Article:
Welcome to English 120
Class Overview, WEEK OF SEPT 4th
This week we began talking about how to develop your writing with well-developed, clearly organized paragraphs. We expanded that discussion and studied, together, a sample essay (In Chapter 4) in three drafts to examine how one student was able to improve clarity, add details and examples, and deepen her analysis. This should be helpful for you as you begin to revise your own first drafts and think about all that you might do to make them clearer and more complex than you'd once thought possible.
By now, you should have completed 3 journal topics in your notebooks. Remember that each entry should be at least one full page.
Journal Topics as of 9/8:
1. A Time You Felt Danger
2. Are you a 'Nature' Person or a 'City' Person? This should be written in one paragraph (topic sentence, transitions, supporting reasons and examples).
3. A Time You Did Not Speak Up, But Wish You Had
Homework for Monday:
I passed back your essays on defining intelligence. Please revise these essays and type them in MLA FORMAT. Remember, that revising means that you are improving them, not just correcting surface errors. Here is a checklist. Before you touch the keyboard, consider the following:
1. Look at the big picture. Can you make some big changes, such as add or remove a paragraph, change your introduction, etc.? Don't keep text that isn't working.
2. Do you have a thesis statement yet? You should have a sentence that effectively sums up all your main ideas. This sentence often is found at the end of your introduction.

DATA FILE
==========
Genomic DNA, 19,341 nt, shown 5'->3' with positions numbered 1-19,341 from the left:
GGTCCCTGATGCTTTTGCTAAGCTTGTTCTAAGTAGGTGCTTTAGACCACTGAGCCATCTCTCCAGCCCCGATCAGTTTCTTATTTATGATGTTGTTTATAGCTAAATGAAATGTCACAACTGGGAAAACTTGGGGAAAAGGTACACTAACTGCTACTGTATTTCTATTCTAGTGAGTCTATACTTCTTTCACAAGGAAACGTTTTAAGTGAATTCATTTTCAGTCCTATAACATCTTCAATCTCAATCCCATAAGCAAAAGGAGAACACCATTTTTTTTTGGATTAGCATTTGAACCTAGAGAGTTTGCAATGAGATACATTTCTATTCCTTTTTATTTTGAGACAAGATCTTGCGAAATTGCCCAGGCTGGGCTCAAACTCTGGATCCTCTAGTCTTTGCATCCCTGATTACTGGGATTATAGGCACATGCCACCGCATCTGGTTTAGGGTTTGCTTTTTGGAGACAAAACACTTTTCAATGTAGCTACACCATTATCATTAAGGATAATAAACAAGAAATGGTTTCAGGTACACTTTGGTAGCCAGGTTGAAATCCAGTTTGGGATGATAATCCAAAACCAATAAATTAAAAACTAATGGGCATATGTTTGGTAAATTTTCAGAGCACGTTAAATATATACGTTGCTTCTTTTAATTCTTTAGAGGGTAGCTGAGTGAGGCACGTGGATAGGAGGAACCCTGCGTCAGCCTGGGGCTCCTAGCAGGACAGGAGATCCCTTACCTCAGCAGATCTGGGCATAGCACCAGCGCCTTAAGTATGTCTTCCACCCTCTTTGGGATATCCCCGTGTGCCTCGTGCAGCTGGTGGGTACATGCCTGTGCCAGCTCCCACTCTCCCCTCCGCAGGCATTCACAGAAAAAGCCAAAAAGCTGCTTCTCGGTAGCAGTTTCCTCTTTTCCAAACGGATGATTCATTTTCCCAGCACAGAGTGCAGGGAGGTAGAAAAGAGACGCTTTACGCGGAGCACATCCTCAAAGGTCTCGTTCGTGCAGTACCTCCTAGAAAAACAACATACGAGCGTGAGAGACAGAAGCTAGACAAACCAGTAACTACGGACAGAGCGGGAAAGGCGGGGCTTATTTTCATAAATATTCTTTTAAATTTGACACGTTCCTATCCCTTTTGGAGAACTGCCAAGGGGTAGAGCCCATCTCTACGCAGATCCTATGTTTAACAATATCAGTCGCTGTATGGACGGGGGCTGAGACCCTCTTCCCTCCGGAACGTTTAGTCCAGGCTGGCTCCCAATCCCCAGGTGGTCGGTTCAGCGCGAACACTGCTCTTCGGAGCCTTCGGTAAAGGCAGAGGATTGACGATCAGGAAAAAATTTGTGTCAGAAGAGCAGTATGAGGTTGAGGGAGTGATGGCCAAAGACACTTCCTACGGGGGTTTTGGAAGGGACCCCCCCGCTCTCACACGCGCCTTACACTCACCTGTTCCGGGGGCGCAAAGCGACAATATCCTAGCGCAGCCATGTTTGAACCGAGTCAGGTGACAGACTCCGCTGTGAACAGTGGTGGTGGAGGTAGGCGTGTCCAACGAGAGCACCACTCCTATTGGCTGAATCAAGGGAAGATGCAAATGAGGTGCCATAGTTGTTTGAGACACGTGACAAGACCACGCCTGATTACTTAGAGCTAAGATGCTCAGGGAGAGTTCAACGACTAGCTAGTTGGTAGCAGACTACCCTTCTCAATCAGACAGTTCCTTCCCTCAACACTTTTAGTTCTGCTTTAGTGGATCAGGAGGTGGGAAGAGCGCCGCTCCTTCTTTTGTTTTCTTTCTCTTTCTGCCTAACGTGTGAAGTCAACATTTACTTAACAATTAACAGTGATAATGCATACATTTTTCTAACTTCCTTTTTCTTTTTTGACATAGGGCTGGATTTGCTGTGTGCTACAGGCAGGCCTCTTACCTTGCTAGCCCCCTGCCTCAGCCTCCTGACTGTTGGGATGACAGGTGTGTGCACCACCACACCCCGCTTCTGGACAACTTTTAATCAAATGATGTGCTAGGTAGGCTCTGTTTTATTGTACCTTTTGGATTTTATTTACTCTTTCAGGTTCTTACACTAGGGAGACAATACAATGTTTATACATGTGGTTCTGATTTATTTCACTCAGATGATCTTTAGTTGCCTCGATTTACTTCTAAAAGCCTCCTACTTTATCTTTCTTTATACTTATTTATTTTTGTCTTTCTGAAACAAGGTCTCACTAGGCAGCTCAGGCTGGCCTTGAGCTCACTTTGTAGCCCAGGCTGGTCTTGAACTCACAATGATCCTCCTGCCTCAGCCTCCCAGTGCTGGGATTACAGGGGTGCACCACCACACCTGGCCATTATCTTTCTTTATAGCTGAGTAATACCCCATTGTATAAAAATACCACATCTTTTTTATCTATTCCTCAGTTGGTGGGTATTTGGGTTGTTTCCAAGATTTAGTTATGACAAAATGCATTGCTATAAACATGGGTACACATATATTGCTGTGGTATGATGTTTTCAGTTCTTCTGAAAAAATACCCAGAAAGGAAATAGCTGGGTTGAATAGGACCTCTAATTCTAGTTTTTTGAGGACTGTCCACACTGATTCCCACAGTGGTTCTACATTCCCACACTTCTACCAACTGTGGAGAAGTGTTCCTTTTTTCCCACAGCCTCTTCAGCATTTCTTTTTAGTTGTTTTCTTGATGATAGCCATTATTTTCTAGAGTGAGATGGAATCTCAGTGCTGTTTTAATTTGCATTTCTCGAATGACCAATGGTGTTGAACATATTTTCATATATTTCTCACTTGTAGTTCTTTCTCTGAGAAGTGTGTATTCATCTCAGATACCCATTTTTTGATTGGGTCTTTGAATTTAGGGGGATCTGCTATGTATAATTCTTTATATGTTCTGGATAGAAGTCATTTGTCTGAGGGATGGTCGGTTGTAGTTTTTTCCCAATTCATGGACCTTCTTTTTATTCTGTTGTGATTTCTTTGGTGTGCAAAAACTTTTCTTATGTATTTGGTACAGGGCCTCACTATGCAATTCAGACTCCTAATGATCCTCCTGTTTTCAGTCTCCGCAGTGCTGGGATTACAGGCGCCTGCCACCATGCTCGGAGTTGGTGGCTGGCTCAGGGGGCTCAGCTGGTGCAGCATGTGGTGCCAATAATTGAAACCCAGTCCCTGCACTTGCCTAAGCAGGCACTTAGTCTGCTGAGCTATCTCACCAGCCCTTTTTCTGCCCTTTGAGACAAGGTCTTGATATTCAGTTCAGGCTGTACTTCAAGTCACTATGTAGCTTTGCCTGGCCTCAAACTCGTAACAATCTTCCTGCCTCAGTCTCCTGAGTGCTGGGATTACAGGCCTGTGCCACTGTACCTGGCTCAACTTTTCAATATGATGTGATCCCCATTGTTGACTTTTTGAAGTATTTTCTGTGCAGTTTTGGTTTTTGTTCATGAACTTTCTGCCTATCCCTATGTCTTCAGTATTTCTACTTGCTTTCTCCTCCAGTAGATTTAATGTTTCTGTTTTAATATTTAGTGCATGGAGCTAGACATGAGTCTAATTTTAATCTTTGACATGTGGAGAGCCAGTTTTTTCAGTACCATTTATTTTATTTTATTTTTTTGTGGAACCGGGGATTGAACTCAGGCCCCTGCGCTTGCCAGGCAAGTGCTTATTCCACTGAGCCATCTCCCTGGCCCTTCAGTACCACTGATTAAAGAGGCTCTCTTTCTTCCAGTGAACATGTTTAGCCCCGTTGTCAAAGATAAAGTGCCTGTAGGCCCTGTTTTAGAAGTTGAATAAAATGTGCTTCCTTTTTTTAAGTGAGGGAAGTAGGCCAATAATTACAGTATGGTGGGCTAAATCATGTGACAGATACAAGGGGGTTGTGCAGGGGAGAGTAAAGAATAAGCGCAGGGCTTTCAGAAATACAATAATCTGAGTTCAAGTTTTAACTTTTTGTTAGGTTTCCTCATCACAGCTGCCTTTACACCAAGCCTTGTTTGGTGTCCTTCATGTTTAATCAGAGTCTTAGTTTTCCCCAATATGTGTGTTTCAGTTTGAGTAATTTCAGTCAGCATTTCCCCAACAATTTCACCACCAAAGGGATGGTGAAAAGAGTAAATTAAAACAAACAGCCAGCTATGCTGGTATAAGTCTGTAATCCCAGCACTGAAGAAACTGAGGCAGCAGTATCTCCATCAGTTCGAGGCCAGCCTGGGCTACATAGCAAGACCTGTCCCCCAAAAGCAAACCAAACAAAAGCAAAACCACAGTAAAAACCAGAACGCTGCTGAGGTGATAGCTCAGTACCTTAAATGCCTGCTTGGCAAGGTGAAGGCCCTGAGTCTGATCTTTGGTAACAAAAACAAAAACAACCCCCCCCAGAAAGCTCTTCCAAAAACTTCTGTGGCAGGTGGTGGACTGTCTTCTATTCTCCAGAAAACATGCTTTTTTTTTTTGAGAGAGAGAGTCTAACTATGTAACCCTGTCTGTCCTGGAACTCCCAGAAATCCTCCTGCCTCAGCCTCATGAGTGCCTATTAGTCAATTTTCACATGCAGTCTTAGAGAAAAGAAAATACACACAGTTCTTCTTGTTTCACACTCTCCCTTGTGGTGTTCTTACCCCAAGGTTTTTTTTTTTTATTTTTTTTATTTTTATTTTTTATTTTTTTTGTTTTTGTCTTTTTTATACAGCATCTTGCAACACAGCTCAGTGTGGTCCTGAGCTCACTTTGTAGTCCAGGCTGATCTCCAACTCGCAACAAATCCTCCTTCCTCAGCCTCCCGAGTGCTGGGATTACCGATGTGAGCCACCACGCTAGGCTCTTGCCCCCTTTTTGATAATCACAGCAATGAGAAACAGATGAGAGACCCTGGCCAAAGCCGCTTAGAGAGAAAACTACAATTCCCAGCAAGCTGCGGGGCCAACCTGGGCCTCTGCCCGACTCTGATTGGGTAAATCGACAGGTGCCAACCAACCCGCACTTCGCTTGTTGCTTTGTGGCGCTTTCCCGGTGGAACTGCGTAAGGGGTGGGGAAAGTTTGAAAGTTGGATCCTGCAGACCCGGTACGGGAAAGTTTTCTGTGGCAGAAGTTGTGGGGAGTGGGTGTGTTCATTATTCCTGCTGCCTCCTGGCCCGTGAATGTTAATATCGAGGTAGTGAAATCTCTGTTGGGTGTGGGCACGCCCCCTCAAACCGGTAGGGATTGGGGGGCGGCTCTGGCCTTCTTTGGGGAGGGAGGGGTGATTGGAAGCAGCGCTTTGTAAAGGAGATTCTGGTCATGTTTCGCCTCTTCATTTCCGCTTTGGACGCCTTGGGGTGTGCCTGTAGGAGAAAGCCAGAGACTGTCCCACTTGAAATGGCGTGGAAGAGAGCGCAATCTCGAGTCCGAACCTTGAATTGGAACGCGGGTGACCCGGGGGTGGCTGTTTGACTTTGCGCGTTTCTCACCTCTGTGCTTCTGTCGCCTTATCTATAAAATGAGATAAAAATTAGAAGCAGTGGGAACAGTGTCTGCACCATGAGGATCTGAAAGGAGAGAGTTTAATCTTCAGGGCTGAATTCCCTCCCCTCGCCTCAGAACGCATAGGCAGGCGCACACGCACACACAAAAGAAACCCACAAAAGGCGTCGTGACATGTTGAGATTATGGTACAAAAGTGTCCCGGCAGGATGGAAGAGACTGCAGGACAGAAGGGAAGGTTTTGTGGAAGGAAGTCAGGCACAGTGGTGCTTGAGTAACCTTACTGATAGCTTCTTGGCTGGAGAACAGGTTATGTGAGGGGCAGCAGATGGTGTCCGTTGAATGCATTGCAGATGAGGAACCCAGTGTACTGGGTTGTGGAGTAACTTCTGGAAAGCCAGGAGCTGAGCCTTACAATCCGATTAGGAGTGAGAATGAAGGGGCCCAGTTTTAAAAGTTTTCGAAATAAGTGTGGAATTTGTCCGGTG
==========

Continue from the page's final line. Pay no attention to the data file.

3. Are your body paragraphs clearly focused with one main idea? Do they have topic sentences?
4. Have you included transitions to improve logic and flow?
5. Do you have examples to back up your observations? Are your examples told with clear descriptions and vivid details?
6. Have you included enough details about your thoughts and the meaning/significance or your examples? (analysis)
7. Can you add a relevant quotation to boost any of your points? Have you cited your source in a Works Cited list? (Optional for this paper)
8. Have you carefully proofread your final copy? It helps print out a draft and read it aloud with a pencil in hand. You'll be surprised at how many errors you catch this way.
A. SENTENCE CLARITY: Do all sentences make sense?
B. CONCISION: Are all sentences worded as tightly as possible with exact wording?
C. Is each sentence a complete sentence, not a fragment, with a subject and verb?
D. Are your verbs in the correct tense and form?
E. Have you used the correct word form? Homophones are words that sound the same but have different meaning and spelling. You cannot rely on spellcheck! Make sure it's the correct word.
F. Have you checked for missing/correct punctuation? Commas, Apostrophes, Capital Letters?
Finally, after you have typed up your paper using correct MLA Formatting, please staple your paper copy to the back of your final draft. This paper is due at the beginning of class on Monday September 11th.